Consumption of basic necessities should not be discouraged

Human beings, rich or poor, consume basic necessities like food, clothing, shelter, education, healthcare, water, electric power and communication services all over the world.
It is evident that most people consume these fundamental goods and services for their daily survival rather than to profit from them.
For instance, while poor families enjoy their ordinary dinner at home, rich people may eat out at expensive restaurants where taxes are added to the price of food. Similarly, poor families use electricity to light their homes for their children’s studies but some rich people may use electricity to run factories for profit. There is nothing wrong with collecting taxes from rich people when they consume more than their basic needs and use goods and services to manufacture products for their own benefit.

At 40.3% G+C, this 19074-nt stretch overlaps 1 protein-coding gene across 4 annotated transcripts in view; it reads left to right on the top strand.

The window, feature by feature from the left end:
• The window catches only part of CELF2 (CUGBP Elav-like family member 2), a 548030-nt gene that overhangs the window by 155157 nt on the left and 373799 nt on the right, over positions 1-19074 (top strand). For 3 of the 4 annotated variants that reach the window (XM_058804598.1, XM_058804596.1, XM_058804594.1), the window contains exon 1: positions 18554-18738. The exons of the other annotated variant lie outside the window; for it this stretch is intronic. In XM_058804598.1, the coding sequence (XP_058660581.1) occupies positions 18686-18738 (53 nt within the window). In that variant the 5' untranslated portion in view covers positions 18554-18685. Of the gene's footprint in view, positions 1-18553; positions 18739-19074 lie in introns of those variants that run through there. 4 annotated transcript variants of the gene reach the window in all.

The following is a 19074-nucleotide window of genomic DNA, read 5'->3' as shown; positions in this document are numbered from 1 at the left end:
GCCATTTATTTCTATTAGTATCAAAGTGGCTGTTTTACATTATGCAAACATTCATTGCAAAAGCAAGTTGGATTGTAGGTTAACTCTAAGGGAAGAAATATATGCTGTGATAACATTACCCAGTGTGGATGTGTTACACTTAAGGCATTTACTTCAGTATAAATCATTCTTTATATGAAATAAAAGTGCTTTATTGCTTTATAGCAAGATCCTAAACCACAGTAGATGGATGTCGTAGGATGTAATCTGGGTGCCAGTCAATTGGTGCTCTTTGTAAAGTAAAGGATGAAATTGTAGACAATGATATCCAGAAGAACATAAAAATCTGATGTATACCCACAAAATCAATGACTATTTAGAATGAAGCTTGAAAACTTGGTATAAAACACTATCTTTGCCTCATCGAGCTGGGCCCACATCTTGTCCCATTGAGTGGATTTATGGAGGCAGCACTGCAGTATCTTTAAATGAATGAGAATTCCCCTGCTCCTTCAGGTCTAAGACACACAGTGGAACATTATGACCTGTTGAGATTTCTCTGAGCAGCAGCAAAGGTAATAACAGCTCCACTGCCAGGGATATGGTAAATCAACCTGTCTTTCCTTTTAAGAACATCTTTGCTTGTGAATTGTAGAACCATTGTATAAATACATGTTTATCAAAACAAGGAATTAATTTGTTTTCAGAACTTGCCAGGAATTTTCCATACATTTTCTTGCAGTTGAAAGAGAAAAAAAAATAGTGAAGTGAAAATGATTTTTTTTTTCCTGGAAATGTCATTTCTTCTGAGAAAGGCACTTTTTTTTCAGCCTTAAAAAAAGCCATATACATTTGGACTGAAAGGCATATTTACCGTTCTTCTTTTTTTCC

In this regard, collecting taxes from the poor for their basic consumption of necessities is not the same as levying taxes on the rich. In addition, most basic human needs coincide with fundamental rights of human beings. Consumption to fulfill fundamental human needs should therefore be encouraged and not subject to commercial taxes.

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